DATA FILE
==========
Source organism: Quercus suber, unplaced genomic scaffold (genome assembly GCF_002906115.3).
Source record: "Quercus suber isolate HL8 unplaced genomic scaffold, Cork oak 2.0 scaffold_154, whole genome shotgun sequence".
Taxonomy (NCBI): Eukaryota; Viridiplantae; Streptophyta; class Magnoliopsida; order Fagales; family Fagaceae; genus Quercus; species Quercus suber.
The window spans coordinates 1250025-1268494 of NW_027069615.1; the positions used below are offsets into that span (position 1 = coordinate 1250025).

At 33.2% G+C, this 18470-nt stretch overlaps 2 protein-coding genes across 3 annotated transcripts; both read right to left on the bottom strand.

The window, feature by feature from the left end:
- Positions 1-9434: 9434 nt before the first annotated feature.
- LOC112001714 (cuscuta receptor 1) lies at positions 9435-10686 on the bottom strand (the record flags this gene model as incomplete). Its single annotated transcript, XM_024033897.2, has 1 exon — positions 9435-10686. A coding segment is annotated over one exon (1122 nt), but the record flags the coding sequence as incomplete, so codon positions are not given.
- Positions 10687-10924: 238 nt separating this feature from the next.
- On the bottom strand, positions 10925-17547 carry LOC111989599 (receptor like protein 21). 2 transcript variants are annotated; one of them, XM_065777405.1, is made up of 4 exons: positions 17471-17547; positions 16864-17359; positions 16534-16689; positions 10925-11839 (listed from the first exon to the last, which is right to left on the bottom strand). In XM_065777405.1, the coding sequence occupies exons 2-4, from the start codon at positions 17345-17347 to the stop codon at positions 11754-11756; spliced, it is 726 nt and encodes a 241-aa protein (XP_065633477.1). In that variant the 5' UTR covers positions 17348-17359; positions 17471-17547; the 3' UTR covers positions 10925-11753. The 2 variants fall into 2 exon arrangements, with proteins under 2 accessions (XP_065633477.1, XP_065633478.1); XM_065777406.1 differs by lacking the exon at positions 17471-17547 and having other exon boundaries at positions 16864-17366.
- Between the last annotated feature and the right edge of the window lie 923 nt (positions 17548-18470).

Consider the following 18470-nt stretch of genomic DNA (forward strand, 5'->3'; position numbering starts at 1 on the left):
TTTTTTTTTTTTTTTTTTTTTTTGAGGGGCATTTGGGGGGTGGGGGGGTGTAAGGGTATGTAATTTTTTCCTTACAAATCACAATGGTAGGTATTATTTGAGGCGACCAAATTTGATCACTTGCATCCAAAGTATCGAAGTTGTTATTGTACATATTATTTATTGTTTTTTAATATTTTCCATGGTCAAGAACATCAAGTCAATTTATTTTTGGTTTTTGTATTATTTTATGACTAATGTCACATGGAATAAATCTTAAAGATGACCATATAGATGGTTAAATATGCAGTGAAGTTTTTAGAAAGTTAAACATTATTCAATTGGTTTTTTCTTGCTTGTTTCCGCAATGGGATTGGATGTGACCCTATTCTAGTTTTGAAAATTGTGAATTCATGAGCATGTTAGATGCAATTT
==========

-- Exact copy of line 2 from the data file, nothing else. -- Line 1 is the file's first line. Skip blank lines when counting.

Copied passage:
Source record: "Quercus suber isolate HL8 unplaced genomic scaffold, Cork oak 2.0 scaffold_154, whole genome shotgun sequence".